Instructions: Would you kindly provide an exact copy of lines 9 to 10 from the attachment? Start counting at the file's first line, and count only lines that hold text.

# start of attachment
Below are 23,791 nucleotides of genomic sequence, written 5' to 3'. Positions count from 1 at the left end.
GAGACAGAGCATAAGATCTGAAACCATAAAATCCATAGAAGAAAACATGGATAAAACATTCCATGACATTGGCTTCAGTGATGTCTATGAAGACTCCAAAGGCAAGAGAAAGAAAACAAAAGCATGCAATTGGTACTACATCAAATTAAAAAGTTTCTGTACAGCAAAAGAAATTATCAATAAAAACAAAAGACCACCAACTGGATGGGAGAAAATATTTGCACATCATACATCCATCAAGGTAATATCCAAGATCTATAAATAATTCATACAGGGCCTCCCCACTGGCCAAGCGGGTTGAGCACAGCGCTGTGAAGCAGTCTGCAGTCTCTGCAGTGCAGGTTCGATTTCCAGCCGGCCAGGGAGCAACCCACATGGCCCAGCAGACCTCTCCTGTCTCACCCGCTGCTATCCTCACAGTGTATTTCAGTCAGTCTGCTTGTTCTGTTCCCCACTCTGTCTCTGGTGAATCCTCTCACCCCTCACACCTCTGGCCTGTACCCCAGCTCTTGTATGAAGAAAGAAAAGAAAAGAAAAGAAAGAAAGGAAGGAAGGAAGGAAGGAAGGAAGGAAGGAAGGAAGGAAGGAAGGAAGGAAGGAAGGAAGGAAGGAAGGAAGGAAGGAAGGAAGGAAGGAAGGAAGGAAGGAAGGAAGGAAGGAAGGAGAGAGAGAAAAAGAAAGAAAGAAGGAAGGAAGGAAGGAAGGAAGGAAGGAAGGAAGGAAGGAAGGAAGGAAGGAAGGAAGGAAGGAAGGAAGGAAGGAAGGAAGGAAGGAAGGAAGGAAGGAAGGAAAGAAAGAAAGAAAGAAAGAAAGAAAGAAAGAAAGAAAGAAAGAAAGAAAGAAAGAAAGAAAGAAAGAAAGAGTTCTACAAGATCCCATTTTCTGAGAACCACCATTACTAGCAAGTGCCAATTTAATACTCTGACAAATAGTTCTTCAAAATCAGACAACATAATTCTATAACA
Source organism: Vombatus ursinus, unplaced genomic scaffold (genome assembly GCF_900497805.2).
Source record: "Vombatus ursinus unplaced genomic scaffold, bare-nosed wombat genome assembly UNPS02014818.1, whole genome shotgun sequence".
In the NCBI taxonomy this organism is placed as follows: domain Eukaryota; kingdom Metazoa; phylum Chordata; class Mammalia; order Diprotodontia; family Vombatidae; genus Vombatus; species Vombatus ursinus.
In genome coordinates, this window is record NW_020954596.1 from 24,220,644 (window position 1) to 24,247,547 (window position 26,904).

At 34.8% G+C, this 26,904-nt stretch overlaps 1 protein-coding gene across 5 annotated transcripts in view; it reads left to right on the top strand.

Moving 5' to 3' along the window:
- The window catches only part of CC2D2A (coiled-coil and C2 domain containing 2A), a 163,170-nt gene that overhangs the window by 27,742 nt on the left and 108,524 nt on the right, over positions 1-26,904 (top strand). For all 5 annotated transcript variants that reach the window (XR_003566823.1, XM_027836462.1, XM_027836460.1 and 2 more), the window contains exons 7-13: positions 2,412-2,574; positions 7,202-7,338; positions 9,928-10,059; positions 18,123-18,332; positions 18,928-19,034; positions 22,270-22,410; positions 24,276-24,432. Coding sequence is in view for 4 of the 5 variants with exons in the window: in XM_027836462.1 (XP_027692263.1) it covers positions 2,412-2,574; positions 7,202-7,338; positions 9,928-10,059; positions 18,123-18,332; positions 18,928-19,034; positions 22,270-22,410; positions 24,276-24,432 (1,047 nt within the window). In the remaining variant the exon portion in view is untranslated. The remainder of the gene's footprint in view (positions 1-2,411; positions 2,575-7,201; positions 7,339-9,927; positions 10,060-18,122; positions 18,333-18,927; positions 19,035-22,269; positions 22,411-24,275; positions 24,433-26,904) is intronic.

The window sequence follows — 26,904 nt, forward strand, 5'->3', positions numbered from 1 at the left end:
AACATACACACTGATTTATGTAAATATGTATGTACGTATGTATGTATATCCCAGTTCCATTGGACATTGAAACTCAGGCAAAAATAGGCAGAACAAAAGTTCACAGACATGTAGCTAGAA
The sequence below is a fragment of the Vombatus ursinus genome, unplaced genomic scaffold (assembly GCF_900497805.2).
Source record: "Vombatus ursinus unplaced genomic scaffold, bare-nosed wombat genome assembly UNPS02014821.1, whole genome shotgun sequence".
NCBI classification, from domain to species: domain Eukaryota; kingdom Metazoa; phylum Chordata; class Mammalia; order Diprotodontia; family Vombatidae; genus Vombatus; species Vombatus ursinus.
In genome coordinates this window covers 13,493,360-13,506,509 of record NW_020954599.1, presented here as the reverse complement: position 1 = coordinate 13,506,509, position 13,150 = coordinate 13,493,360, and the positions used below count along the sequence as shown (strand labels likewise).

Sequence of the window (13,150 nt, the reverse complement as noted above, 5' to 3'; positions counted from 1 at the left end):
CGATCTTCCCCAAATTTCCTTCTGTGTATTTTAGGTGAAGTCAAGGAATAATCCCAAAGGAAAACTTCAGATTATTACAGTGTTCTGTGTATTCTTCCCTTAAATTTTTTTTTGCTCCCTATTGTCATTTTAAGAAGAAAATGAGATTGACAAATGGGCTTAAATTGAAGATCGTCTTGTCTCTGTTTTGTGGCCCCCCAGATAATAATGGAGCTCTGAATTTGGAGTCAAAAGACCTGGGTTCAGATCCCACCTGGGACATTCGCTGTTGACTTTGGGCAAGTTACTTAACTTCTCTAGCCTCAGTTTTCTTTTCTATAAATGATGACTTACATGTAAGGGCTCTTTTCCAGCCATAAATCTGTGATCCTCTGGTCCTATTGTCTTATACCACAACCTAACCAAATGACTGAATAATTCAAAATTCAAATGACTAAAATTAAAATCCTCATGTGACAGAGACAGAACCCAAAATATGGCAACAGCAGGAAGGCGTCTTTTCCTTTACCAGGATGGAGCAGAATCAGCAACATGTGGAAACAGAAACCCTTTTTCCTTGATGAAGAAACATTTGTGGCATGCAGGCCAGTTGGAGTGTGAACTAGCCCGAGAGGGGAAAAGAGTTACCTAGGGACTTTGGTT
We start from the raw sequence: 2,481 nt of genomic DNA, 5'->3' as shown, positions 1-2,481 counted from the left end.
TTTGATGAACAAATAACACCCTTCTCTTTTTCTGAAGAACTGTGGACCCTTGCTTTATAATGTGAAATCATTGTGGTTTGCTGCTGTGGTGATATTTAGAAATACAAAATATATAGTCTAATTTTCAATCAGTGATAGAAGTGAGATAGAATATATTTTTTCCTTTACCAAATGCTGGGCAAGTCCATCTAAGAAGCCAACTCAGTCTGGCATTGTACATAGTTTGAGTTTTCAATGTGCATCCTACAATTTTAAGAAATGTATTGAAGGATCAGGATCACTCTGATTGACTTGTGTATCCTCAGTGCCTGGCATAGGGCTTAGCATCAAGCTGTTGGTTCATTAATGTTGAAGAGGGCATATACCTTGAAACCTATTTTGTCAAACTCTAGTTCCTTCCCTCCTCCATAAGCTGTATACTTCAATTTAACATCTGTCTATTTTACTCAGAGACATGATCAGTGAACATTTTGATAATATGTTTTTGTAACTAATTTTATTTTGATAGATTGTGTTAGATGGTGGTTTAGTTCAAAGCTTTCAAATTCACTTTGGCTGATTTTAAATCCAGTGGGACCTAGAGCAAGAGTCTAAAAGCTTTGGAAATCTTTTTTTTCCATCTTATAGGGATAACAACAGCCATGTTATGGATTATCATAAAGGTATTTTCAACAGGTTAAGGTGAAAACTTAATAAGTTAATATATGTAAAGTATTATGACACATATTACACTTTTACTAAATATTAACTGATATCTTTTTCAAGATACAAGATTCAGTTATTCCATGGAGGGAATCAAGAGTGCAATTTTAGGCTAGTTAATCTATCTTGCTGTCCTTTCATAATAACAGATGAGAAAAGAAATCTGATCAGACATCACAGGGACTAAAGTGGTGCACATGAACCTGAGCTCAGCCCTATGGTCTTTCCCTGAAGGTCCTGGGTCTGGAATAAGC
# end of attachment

- The window catches only part of CC2D2A (coiled-coil and C2 domain containing 2A), a 163,170-nt gene that overhangs the window by 27,742 nt on the left and 108,524 nt on the right, over positions 1-26,904 (top strand). For all 5 annotated transcript variants that reach the window (XR_003566823.1, XM_027836462.1, XM_027836460.1 and 2 more), the window contains exons 7-13: positions 2,412-2,574; positions 7,202-7,338; positions 9,928-10,059; positions 18,123-18,332; positions 18,928-19,034; positions 22,270-22,410; positions 24,276-24,432. Coding sequence is in view for 4 of the 5 variants with exons in the window: in XM_027836462.1 (XP_027692263.1) it covers positions 2,412-2,574; positions 7,202-7,338; positions 9,928-10,059; positions 18,123-18,332; positions 18,928-19,034; positions 22,270-22,410; positions 24,276-24,432 (1,047 nt within the window). In the remaining variant the exon portion in view is untranslated. The remainder of the gene's footprint in view (positions 1-2,411; positions 2,575-7,201; positions 7,339-9,927; positions 10,060-18,122; positions 18,333-18,927; positions 19,035-22,269; positions 22,411-24,275; positions 24,433-26,904) is intronic.

The window sequence follows — 26,904 nt, forward strand, 5'->3', positions numbered from 1 at the left end: